Published: Jun 2003
| ||Format||Pages||Price|| |
|PDF (2.6M)||28||$25||  ADD TO CART|
|Complete Source PDF (104M)||325||$1086||  ADD TO CART|
METALWORKING IS THE PROCESS OF CONVERTING BULK METAL into a component or a part and primarily involves two types of operations: those that produce metal debris and those that produce no debris. The former type is classified as metal removal operations and the latter type is classified as metal forming operations. Cutting and grinding are examples of the first type and drawing, stamping, and bending are examples of the second type. All metalworking operations involve bringing two solids, a tool and a work piece, together to create a new part or a shape. The process involves high friction, high temperature, and tool wear; and it is a job of the lubricant, or the metalworking fluid, to control them. Metalworking fluids accomplish this by providing coolinf, lubrication, and protection against corrosion. Therefore, they improve the efficiency of the operation, and hence increase productivity.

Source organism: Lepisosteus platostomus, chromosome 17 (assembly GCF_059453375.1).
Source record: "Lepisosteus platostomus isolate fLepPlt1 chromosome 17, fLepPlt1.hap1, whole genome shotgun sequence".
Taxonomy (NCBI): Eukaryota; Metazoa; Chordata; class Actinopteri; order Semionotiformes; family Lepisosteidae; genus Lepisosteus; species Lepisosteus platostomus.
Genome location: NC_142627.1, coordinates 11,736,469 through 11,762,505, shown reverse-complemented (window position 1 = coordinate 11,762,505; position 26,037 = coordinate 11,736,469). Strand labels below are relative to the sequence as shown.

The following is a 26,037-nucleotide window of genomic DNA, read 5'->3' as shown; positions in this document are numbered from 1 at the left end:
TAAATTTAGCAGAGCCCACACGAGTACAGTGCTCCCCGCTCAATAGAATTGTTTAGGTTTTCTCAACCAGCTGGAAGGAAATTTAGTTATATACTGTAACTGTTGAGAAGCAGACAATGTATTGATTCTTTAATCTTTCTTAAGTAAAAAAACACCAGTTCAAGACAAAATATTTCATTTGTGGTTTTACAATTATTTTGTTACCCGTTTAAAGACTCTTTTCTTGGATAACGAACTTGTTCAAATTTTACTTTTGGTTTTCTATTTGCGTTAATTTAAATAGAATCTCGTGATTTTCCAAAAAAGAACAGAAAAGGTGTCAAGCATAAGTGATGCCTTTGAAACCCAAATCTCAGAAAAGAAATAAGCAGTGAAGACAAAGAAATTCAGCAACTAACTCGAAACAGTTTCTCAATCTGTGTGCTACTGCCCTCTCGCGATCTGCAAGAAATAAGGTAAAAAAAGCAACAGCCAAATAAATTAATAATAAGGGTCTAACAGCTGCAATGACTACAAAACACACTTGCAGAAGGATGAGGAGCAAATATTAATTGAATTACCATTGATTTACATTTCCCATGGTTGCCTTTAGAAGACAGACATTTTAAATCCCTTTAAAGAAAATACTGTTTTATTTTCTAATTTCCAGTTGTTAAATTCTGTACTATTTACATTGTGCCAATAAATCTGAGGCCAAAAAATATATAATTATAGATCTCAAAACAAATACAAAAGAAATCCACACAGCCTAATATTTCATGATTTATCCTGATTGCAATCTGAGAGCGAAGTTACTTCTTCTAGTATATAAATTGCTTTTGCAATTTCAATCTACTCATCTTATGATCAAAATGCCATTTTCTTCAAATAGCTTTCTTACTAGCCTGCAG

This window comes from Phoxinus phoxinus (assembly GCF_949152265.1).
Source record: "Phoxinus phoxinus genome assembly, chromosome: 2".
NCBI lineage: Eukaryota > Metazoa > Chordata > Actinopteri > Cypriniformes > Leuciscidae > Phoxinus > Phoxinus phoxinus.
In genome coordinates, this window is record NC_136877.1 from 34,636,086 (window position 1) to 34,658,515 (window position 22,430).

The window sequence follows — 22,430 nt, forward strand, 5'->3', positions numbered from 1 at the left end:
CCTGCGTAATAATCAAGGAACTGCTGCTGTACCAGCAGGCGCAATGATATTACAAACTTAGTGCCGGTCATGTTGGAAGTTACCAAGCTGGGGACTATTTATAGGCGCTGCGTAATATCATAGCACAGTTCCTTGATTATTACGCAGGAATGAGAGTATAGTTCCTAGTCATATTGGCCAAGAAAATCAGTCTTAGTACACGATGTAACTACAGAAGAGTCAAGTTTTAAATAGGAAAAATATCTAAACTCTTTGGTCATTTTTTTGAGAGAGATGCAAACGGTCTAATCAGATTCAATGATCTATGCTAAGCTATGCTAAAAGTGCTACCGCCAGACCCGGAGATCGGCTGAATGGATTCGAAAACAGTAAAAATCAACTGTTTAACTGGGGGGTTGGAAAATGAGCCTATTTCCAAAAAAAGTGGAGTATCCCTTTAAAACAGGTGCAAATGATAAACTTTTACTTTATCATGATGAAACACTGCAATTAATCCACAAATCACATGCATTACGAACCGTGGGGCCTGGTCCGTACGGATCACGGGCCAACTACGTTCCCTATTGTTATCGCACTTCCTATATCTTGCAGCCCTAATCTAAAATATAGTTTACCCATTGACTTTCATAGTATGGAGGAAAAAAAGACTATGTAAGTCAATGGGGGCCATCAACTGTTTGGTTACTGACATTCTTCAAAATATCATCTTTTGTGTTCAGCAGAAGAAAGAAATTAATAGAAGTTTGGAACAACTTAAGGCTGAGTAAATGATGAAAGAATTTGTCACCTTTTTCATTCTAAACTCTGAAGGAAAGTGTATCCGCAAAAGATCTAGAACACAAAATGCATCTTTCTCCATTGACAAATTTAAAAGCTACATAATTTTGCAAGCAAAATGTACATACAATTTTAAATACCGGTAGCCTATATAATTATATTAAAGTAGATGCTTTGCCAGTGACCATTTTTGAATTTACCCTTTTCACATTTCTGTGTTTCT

Research and Development Manager, Lubricant Additives Division, King Industries, Inc., Norwalk, CT